Two T20Is and two similar scripts – batting first has been tougher, batting under the lights much easier. Ball stopping naturally in the first innings, then coming better onto the bat under lights. One team’s plans going haywire and the other looking professional, even flawless on the day. One win each to England and India, and the story is one-all in this five-match series.
There is a theory that toss might become all important in the remaining three games, all to be played at the same venue. Irrespective of the format, whenever toss becomes important, it takes away from the spectacle. If India were grossly short in the first T20I, England looked the same in the second match. In both cases, toss was the common denominator.
Only difference was the pace at which side batting first was undone. If Indian batting came up short against quality fast bowling on Friday, then England were found lacking against slower deliveries and clever variations in pace on Sunday. For once, Shardul Thakur proved why he is still in contention in the shortest format. Five out of six deliveries he bowled at the death were off-cutters – almost to an extent of predictability.
That the English batsmen simply couldn’t pick him – or other Indian bowlers for the matter – showed how two-paced the Motera pitch is in natural light. India’s slower pace ploy worked exactly like they wanted – three spinners using variation in pace, with three medium pacers bowling cutters at will. How many English bowlers can do that? Not many. On the day, as far as this particular game was concerned, and perhaps in the scheme of this entire series being played on the same ground as well, this slower-ball tactic will be one to watch out for in the remaining games.
However, this series isn’t just about winning for bragging rights, for both sides are also looking at the bigger picture. There is a T20 World Cup on the horizon, and anything or everything either team does, must be seen from the lens as well. It is why Ishan Kishan’s debut and sudden elevation to the opening slot, ahead of Shikhar Dhawan while Rohit Sharma was still resting, didn’t raise many eyebrows.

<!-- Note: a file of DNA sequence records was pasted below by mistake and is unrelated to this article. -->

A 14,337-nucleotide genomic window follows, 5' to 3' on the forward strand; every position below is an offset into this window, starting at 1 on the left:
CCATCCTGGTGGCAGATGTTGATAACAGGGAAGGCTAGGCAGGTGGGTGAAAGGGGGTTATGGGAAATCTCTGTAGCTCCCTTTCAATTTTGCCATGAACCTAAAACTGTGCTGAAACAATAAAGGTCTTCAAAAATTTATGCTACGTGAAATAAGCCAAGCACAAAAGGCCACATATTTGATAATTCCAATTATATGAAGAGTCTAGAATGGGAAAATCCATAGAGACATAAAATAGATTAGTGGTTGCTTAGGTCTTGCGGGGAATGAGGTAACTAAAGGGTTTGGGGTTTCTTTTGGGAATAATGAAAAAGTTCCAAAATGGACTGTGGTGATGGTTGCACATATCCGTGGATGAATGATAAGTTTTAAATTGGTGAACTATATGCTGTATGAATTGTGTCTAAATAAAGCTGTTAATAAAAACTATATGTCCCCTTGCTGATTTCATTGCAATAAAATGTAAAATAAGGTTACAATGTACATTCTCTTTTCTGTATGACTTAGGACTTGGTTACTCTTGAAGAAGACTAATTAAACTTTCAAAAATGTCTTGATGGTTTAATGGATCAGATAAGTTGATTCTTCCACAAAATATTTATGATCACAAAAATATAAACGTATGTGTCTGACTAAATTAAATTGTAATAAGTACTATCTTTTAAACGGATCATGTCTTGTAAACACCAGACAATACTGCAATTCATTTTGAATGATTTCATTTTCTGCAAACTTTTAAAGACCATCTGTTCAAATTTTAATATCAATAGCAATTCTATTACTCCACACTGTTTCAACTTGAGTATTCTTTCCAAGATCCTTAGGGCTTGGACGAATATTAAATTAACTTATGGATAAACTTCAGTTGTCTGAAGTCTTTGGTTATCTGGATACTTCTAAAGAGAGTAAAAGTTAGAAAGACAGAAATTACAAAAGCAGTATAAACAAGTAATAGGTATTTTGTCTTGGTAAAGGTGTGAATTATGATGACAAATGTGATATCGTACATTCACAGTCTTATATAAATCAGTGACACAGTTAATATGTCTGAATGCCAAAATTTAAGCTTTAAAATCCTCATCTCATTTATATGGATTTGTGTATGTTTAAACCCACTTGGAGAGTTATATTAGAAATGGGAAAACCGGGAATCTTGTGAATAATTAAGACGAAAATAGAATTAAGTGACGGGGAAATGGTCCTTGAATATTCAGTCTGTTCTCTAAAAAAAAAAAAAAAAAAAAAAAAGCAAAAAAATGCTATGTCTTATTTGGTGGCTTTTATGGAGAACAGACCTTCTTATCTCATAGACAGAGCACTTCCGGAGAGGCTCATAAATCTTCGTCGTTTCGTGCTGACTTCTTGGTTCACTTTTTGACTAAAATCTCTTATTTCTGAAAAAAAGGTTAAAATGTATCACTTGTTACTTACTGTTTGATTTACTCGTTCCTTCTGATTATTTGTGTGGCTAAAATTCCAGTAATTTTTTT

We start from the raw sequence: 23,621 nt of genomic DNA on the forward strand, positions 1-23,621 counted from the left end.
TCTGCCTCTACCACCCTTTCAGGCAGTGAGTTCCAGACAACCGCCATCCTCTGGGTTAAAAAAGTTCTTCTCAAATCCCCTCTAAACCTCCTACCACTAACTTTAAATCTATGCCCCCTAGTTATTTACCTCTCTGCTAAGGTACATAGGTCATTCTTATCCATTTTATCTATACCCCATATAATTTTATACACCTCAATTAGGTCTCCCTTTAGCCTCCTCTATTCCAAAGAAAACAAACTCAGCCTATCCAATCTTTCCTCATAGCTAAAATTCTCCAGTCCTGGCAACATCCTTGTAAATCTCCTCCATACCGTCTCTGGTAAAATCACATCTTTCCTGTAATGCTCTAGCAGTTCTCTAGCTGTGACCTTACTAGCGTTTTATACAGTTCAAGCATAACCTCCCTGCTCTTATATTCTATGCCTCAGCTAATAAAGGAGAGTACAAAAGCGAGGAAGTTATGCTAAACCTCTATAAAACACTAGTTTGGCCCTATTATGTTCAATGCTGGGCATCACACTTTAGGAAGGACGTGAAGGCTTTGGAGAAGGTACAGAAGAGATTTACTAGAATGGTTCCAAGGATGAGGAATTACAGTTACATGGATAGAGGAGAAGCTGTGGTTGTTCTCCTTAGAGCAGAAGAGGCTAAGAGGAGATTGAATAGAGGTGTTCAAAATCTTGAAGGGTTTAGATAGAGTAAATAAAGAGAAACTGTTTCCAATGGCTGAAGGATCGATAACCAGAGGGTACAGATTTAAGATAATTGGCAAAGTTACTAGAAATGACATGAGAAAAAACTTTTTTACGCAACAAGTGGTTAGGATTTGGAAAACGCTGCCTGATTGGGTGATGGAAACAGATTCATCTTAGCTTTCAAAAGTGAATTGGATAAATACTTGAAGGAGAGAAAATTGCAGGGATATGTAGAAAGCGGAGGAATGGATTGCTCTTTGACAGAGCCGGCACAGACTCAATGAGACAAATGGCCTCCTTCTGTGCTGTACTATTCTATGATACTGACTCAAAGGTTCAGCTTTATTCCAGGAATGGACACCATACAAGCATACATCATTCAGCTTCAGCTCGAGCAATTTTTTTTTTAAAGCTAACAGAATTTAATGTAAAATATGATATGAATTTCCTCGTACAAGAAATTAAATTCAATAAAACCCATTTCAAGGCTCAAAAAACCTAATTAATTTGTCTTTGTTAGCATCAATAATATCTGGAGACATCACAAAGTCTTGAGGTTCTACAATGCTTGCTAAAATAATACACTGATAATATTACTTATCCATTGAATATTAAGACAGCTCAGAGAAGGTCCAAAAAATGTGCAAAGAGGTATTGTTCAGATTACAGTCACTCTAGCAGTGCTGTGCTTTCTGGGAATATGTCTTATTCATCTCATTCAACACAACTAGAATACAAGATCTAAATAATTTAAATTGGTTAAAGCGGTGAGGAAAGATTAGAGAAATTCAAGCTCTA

Let us talk about the debut first. It wasn’t surprising. Anybody who had seen him bat for Mumbai Indians in the 2020 IPL season knew Kishan was ready for the big league. It wasn’t just about the 516 runs in 15 matches he scored as Mumbai Indians won their fifth title, or that he finished the highest run-getter for his team and fifth-highest overall.
It was the manner in which he scored them. Taking the lead away from Rohit and Quinton de Kock, he became a pivot in that Mumbai middle-order. They weren’t dependent on him, per se, but there was an inherent leadership about his runs. Kishan repeatedly handed them the initiative, and when you do that in a team replete with superstars, it gets you noticed. Standing out in a Mumbai Indians’ line-up is like standing out in the Galacticos’ line-up at Real Madrid.